I Didn't Ask for Champagne
1451 words long
No one gets to choose how they feelóbut it seems unfair that someone else should get to choose how I'm going to feel.
Notes from the author:
Whenever I write a story featuring a dysfunctional family, I feel like I have to reassure the reader that it isnít autobiographical. Dadís neither a stockbroker nor a magician, and my clothes were just about never in fashion. My best friend did accuse me once of cheating at the Atari 2600 game ďBreakout,Ē but we made up about a week later.
Father comes home from work pleased with himself. That means this evening will be a good evening.
When Father comes home displeasedówith work, with the traffic, with the weatheróthen the evening is not so good. He says nothing to anyone about it, but his displeasure seeps through the house like fog, damp and chill. It soaks into everyoneís spirits until thereís nothing left to do but huddle in solitude, each in our own rooms, unable to find enjoyment in any solitary pastime. Nor is there any comfort to be had in company on such evenings. We all find ourselves easily irritated. We rub each other raw. All we can do is hide, or leave the house entirely. These days, I leave. I bike into town, or I just walk into the woods and lose myself for a while. Sometimes I donít come home until morning. It doesnít matter that Iíll get punished the next day for having been out alone after curfew, or for leaving the house while grounded for having stayed out late the last time. The punishment is preferable to putting up with that awful miasma of Fatherís evening sulk.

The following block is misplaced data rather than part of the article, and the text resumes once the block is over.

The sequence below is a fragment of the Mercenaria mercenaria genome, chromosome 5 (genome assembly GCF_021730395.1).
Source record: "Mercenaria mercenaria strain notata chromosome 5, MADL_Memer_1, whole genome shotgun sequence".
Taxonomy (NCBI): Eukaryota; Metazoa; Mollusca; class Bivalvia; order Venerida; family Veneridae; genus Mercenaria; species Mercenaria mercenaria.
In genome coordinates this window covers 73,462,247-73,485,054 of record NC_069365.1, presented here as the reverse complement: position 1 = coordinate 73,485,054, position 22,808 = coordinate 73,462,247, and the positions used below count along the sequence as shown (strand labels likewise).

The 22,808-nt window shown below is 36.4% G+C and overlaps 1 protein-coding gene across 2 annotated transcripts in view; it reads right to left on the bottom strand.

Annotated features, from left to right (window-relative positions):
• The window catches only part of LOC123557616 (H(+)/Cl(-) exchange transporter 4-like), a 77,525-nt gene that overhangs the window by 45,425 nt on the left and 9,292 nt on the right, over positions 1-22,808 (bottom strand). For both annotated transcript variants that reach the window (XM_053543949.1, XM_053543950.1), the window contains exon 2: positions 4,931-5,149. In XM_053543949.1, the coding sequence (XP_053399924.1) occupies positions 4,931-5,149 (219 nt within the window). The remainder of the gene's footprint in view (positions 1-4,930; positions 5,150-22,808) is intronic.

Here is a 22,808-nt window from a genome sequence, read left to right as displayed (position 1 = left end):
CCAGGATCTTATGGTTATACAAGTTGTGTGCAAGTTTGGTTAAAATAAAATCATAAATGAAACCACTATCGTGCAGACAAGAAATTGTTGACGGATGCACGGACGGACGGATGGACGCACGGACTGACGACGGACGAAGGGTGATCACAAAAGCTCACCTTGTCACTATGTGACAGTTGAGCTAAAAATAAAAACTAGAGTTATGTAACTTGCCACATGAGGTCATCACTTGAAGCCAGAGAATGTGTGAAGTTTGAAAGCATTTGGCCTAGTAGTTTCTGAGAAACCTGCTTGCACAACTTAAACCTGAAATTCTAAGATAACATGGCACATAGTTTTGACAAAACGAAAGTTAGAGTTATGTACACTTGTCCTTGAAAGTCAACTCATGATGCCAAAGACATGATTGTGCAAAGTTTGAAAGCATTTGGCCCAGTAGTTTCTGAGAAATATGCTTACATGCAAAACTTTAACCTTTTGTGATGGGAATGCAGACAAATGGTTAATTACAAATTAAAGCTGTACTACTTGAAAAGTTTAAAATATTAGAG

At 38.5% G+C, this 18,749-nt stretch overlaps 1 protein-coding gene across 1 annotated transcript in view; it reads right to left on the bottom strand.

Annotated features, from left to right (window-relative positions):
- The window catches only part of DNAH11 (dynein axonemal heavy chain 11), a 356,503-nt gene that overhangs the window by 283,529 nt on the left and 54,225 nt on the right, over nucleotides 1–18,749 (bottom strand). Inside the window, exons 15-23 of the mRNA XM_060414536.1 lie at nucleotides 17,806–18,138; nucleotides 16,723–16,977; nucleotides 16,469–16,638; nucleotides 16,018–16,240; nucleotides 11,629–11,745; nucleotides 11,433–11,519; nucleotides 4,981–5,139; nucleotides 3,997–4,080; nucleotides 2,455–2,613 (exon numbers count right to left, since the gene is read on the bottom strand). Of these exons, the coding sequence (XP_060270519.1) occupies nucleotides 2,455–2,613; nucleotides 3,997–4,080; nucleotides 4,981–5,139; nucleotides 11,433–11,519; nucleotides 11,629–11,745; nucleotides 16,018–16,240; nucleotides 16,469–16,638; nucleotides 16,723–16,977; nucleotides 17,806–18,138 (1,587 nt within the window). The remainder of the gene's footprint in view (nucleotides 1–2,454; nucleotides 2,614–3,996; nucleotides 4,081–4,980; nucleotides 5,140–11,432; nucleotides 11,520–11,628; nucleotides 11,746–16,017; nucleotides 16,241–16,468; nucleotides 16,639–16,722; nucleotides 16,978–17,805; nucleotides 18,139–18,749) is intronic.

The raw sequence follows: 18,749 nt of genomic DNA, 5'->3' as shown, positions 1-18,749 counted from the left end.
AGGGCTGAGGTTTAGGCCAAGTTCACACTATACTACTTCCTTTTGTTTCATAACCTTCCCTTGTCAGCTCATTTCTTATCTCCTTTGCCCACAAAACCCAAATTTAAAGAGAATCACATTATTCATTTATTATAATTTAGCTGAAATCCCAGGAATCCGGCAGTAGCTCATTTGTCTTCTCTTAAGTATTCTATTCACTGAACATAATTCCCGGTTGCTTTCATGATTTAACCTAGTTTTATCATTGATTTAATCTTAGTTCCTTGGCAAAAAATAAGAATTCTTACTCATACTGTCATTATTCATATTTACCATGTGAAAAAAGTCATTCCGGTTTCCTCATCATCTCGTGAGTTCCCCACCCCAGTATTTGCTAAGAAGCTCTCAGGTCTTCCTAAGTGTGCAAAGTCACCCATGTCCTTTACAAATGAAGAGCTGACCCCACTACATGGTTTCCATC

Itís because Father is a magician. Or he would be, anyway, if he ever got the training. But his parents refused to send him along, and once he got old enough to make his own decisions, he refused too. So he never really learned how to keep his emotions to himself. He never learned how to control what he can do.
I donít know yet if Iíve inherited the magic gene. Probably not; it usually shows up by the time youíre twelve. But itís not impossible for the talent to show up as late as your early twenties. If I turn out to be a late-bloomer, Iím damn well going to get myself trained, however you go about doing that. Iím not going to ask Fatherís permission, either. Itís not like I ask anyoneís permission to leave the house on the bad nights. You donít ask permission to escape, or to keep your body fed and healthy. You just do what you have to do.
Anyway, tonight Father is exceedingly pleased with himself, so weíre having a fantastic evening....
This has been an excerpt from the Friday Fictionette for October 23, 2015. Subscribers can download the full-length fictionette (1451 words) from Patreon in PDF or MP3 format depending on their pledge tier.
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